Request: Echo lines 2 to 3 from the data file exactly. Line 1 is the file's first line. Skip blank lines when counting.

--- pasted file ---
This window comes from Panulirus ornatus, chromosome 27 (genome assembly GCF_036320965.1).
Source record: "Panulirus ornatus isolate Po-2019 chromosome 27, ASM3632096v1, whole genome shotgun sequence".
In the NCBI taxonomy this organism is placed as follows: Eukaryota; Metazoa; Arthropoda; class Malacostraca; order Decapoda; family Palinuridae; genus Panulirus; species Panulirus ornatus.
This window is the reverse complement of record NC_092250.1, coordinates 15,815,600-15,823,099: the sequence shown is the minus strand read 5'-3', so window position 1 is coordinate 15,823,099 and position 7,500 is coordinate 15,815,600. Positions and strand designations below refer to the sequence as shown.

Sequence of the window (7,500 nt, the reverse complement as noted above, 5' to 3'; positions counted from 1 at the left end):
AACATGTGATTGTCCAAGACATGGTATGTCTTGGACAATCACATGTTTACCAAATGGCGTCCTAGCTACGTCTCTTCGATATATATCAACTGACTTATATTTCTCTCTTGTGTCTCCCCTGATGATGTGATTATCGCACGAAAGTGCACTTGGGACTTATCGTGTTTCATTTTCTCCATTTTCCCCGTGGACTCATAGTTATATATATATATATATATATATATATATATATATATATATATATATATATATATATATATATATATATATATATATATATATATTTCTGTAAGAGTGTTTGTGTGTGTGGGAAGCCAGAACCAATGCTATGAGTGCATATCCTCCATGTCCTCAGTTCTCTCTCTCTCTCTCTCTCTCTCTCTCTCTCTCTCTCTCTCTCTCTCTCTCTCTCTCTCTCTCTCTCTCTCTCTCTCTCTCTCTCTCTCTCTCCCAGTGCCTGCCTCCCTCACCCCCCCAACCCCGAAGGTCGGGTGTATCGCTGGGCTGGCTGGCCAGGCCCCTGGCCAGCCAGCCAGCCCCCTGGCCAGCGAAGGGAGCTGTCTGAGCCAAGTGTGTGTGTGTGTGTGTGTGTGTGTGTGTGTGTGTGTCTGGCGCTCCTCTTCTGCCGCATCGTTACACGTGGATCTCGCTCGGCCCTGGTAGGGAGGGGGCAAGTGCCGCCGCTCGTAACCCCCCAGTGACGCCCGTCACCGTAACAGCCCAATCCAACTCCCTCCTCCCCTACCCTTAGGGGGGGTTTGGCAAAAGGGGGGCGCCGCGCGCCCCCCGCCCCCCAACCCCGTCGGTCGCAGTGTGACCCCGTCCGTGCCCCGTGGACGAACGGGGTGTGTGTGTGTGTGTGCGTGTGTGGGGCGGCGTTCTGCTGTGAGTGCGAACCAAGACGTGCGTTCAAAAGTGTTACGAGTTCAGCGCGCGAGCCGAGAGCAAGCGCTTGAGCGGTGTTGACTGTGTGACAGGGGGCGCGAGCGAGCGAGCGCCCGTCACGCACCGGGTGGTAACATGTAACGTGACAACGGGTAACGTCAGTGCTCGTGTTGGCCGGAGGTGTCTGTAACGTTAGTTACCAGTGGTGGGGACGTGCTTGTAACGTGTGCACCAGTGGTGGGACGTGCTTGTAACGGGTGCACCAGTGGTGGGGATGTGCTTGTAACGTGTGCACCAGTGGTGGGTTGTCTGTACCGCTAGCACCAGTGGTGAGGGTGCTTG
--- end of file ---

Source record: "Panulirus ornatus isolate Po-2019 chromosome 27, ASM3632096v1, whole genome shotgun sequence".
In the NCBI taxonomy this organism is placed as follows: Eukaryota; Metazoa; Arthropoda; class Malacostraca; order Decapoda; family Palinuridae; genus Panulirus; species Panulirus ornatus.